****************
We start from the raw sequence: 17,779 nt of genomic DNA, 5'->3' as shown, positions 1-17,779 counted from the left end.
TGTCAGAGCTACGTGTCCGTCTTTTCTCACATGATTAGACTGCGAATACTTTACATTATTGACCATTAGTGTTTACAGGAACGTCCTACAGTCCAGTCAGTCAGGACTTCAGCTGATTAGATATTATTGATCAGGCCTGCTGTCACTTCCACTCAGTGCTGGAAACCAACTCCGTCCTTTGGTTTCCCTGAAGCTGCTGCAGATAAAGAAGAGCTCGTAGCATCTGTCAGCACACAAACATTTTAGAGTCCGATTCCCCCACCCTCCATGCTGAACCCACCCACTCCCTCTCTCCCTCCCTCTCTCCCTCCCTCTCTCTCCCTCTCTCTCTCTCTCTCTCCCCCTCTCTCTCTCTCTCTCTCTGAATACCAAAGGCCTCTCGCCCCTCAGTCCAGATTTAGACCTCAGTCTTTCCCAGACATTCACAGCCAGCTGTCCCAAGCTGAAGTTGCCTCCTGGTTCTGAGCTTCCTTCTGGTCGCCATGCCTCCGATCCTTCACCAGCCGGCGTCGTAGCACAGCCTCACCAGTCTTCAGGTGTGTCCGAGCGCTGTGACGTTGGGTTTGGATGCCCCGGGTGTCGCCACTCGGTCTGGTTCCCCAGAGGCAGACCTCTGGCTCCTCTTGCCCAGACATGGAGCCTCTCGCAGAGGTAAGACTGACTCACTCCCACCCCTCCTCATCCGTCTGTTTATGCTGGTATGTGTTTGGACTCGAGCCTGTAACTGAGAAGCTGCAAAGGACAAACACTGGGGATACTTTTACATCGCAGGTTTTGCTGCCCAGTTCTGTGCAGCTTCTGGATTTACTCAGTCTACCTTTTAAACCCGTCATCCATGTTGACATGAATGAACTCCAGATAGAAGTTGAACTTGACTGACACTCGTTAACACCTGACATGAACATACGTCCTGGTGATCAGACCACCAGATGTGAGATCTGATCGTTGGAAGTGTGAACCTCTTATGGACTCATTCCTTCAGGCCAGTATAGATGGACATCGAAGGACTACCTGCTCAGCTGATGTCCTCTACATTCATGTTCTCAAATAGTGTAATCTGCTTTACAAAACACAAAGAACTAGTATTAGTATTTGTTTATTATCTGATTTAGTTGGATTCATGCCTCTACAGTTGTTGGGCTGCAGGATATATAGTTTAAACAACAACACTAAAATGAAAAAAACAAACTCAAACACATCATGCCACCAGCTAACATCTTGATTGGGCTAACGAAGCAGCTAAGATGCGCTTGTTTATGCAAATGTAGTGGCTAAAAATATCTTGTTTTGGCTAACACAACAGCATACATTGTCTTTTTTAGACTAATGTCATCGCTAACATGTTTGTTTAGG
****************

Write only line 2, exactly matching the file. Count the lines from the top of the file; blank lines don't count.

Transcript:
TGTCAGAGCTACGTGTCCGTCTTTTCTCACATGATTAGACTGCGAATACTTTACATTATTGACCATTAGTGTTTACAGGAACGTCCTACAGTCCAGTCAGTCAGGACTTCAGCTGATTAGATATTATTGATCAGGCCTGCTGTCACTTCCACTCAGTGCTGGAAACCAACTCCGTCCTTTGGTTTCCCTGAAGCTGCTGCAGATAAAGAAGAGCTCGTAGCATCTGTCAGCACACAAACATTTTAGAGTCCGATTCCCCCACCCTCCATGCTGAACCCACCCACTCCCTCTCTCCCTCCCTCTCTCCCTCCCTCTCTCTCCCTCTCTCTCTCTCTCTCTCCCCCTCTCTCTCTCTCTCTCTCTGAATACCAAAGGCCTCTCGCCCCTCAGTCCAGATTTAGACCTCAGTCTTTCCCAGACATTCACAGCCAGCTGTCCCAAGCTGAAGTTGCCTCCTGGTTCTGAGCTTCCTTCTGGTCGCCATGCCTCCGATCCTTCACCAGCCGGCGTCGTAGCACAGCCTCACCAGTCTTCAGGTGTGTCCGAGCGCTGTGACGTTGGGTTTGGATGCCCCGGGTGTCGCCACTCGGTCTGGTTCCCCAGAGGCAGACCTCTGGCTCCTCTTGCCCAGACATGGAGCCTCTCGCAGAGGTAAGACTGACTCACTCCCACCCCTCCTCATCCGTCTGTTTATGCTGGTATGTGTTTGGACTCGAGCCTGTAACTGAGAAGCTGCAAAGGACAAACACTGGGGATACTTTTACATCGCAGGTTTTGCTGCCCAGTTCTGTGCAGCTTCTGGATTTACTCAGTCTACCTTTTAAACCCGTCATCCATGTTGACATGAATGAACTCCAGATAGAAGTTGAACTTGACTGACACTCGTTAACACCTGACATGAACATACGTCCTGGTGATCAGACCACCAGATGTGAGATCTGATCGTTGGAAGTGTGAACCTCTTATGGACTCATTCCTTCAGGCCAGTATAGATGGACATCGAAGGACTACCTGCTCAGCTGATGTCCTCTACATTCATGTTCTCAAATAGTGTAATCTGCTTTACAAAACACAAAGAACTAGTATTAGTATTTGTTTATTATCTGATTTAGTTGGATTCATGCCTCTACAGTTGTTGGGCTGCAGGATATATAGTTTAAACAACAACACTAAAATGAAAAAAACAAACTCAAACACATCATGCCACCAGCTAACATCTTGATTGGGCTAACGAAGCAGCTAAGATGCGCTTGTTTATGCAAATGTAGTGGCTAAAAATATCTTGTTTTGGCTAACACAACAGCATACATTGTCTTTTTTAGACTAATGTCATCGCTAACATGTTTGTTTAGG